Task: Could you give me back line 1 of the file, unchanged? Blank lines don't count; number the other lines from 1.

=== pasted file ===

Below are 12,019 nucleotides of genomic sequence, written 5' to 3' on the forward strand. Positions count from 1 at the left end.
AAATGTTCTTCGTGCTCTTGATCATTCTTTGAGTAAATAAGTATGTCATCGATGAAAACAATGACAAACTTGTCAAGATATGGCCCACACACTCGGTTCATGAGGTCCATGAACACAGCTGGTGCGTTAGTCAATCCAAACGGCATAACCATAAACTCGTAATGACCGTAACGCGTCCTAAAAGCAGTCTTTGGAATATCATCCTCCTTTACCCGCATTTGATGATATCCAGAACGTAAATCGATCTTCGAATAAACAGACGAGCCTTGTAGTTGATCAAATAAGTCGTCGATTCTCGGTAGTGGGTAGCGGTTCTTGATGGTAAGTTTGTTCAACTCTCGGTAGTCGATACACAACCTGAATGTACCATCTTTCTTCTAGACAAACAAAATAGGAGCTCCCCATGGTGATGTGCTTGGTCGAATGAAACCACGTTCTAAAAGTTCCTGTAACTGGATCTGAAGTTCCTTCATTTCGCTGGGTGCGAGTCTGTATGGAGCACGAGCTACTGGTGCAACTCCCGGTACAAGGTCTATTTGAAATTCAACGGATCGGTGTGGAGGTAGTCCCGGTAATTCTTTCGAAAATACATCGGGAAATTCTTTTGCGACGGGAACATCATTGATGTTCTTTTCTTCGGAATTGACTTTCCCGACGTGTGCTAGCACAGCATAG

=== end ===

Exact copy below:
Below are 12,019 nucleotides of genomic sequence, written 5' to 3' on the forward strand. Positions count from 1 at the left end.